When Thrifting isn't Thrifty

I try to purchase as many of my household items as possible from thrift and second hand stores. In fact, I consider myself something of a thrifting master. I once bought a $5,000 stainless steel grill for $75 at the Habitat ReStore in Beaverton, OR. I think I must have inherited this gene from my grandmother, whose superhero qualities included going to garage sales to find stellar deals, and digging damaged items out of dumpsters and fixing them up.

I do my thrifting by frequenting second hand stores on my lunch breaks. I think there must be something to that whole 'retail therapy' thing, because it's just something that I really enjoy doing, even if I don't buy anything. It's a time for me to clear my head and just let my creativity flow. But I think, more than anything, I enjoy it so much because it's fascinating to me what others choose to discard. The whole experience is enlightening because it becomes pretty apparent really quickly what we collectively don't value anymore, especially when some of the wares up for sale seemed ubiquitous or essential when they first arrived on the scene. TiVo readily comes to mind. 

Among the obsolete electronics, dated furniture, and home decor, there are the racks and racks of clothing, most of which was made cheaply by small hands in factories in far off lands. Our clothing has become as disposable as paper plates at a Memorial Day barbecue. And this just couldn't be possible without the cheap labor that makes the end products so affordable, and thus more easily disposable. For more information on this, there is an excellent documentary you can watch on Netflix called 'The True Cost'.

That increase in clothing supply and cheap access has no doubt been a boon for nonprofit second hand clothing stores and the services they provide. Putting aside my own judgments as best I can, I'm sure the outcome of this cheap clothing economy has also been a much welcomed reprieve by those relatively less financially fortunate Americans among us who want to feel the sense of normalcy and belonging that can come with wearing certain types of clothing, as fleeting as that feeling can be. Although I care very little about branding outside of it sometimes being helpful in predicting the likelihood of buying a durable product, I recognize that this is a privileged perspective to have. Growing up in a low-income household, there weren't many things more important to me at the time than just feeling like I was normal, that I belonged, and few things had the power to equalize me amongst my more fortunate peers than a new pair of Nikes, for example.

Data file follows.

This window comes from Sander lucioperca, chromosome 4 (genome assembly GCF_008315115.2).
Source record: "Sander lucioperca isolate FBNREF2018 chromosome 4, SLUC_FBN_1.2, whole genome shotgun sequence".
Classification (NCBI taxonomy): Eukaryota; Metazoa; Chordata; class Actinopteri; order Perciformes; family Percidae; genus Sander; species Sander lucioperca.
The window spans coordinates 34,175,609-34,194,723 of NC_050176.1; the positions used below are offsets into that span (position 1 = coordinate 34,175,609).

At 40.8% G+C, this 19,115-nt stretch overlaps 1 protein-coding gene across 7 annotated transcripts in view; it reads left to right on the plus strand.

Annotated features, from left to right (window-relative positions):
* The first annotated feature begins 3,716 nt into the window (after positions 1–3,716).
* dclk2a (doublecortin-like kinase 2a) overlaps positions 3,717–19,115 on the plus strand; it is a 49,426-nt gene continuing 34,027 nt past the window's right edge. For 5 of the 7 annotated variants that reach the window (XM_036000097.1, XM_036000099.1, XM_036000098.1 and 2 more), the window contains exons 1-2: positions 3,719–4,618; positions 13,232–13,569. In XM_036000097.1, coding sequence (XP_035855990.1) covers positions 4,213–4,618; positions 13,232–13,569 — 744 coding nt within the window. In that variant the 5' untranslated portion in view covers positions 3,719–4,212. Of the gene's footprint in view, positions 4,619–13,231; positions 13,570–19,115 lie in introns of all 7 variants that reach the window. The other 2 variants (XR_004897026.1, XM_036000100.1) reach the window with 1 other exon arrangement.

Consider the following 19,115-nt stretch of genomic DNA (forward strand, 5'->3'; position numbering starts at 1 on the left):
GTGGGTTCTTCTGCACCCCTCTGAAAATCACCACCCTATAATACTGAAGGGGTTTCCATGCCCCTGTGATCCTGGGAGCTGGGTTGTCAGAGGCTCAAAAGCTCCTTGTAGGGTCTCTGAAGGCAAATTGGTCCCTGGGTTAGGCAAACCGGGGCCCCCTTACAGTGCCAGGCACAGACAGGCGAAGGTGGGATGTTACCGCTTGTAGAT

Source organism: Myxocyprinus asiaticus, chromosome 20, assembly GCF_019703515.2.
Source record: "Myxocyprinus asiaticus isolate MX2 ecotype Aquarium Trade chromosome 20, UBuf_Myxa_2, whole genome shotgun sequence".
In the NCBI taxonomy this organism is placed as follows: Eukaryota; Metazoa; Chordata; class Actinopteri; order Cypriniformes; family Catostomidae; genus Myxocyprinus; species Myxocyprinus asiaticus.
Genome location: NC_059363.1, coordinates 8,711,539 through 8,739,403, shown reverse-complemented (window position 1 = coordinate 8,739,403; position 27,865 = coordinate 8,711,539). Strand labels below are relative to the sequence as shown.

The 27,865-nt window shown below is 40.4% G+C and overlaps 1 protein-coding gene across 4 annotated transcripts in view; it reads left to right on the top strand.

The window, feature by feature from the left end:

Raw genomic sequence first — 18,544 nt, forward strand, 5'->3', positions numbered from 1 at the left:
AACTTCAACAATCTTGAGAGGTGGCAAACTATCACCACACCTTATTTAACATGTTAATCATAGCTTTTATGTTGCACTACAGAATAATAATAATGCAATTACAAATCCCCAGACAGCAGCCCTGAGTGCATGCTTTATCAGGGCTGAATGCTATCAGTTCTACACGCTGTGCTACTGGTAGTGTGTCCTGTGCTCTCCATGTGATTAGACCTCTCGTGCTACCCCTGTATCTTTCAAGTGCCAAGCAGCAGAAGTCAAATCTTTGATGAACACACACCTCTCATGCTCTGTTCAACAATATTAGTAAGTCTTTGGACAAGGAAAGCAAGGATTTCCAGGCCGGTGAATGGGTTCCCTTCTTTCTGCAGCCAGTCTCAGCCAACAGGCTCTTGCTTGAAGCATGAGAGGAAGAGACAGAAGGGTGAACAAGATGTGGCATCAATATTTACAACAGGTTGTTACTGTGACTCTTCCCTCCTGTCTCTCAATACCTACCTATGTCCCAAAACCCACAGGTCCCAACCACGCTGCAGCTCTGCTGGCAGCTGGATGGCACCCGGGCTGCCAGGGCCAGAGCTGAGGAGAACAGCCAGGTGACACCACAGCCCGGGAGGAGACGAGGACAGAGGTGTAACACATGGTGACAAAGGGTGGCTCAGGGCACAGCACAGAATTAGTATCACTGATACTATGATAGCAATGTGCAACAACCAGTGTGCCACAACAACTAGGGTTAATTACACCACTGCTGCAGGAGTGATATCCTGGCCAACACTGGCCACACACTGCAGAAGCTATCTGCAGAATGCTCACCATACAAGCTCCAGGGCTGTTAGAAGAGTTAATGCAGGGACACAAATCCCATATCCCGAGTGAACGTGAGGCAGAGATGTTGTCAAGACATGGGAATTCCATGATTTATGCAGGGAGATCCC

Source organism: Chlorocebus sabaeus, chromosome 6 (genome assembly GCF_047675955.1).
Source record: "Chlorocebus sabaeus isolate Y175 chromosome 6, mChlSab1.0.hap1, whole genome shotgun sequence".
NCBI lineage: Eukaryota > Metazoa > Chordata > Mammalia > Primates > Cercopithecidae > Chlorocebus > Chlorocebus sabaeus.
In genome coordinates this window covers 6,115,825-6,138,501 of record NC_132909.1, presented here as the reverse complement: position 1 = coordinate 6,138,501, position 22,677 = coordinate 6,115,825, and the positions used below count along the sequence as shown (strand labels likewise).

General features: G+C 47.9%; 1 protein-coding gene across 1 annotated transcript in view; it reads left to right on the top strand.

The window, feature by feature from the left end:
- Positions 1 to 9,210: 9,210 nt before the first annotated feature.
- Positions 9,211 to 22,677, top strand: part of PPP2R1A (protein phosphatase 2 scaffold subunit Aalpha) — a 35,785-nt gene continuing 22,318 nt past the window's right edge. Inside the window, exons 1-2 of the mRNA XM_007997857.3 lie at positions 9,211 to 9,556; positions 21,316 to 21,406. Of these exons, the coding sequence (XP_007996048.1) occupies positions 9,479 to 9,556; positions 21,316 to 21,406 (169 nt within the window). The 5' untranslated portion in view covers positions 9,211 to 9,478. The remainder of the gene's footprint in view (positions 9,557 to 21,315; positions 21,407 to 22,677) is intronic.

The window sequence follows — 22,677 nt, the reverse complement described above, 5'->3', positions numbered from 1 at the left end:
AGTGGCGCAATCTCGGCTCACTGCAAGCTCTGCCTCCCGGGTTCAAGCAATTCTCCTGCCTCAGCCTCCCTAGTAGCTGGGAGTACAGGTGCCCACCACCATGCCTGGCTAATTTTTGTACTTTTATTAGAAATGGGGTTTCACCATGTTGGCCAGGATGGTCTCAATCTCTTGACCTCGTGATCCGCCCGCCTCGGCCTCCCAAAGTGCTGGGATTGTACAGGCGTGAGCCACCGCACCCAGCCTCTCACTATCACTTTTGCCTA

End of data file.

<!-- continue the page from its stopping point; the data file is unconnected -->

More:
Not too long ago, I found some of those same wants and desires from childhood finding their way out again, and they began leading me down a rabbit hole. I started picking up clothing from thrift stores on a weekly basis. Before long, my closet was completely full. But what I found was not only did I not feel more fulfilled, I actually felt a negative impact on my life.

The thing is, I wasn't really saving any money by 'thrifting'. I was under the illusion that since I was spending less per item that I was actually saving money. But all those small purchases added up to more than I would spend on just a handful of high quality things. On top of this, mornings were stressful because I had a more difficult time deciding what to wear because I had more in my closet. Laundry day was also an enormous hassle because I could let my clothes pile up because I had more clean clothes to wear. This year I finally said enough is enough and cleared out about 90% of my wardrobe.

Although my partner sometimes gets annoyed with me because I have a tendency to leave things in the dryer since I wear the same things over and over, laundry day is now a breeze. It's usually a one and done scenario, unless we're doing towels or bedding. Mornings are a lot smoother as well, and I generally alternate between wearing 2 different colored pairs of dress pants to work Monday through Thursday, and I wear my favorite pair of jeans on Fridays. I have probably 10 dress shirts, a handful of really comfortable t-shirts, a couple of hoodies and sweaters, and a few pairs of shorts, but that's about it. Oh, and I got rid of all but my most worn pairs of shoes. I have a brown pair of work shoes, one black and one brown pair of dress shoes, a pair of running shoes, 2 pairs of casual shoes, and a pair of sandals. That may sound like a lot, but I use all 7 regularly as each pair has an intended purpose.

So now when I go to the thrift store, I am more deliberate about what I pick up. I'm usually on a mission for something very specific, but if I run across an item that I really like, I will usually skip it unless it's an upgrade to something I already have. In that situation, I do a 1-for-1 swap in my wardrobe. Life has been a lot simpler ever since.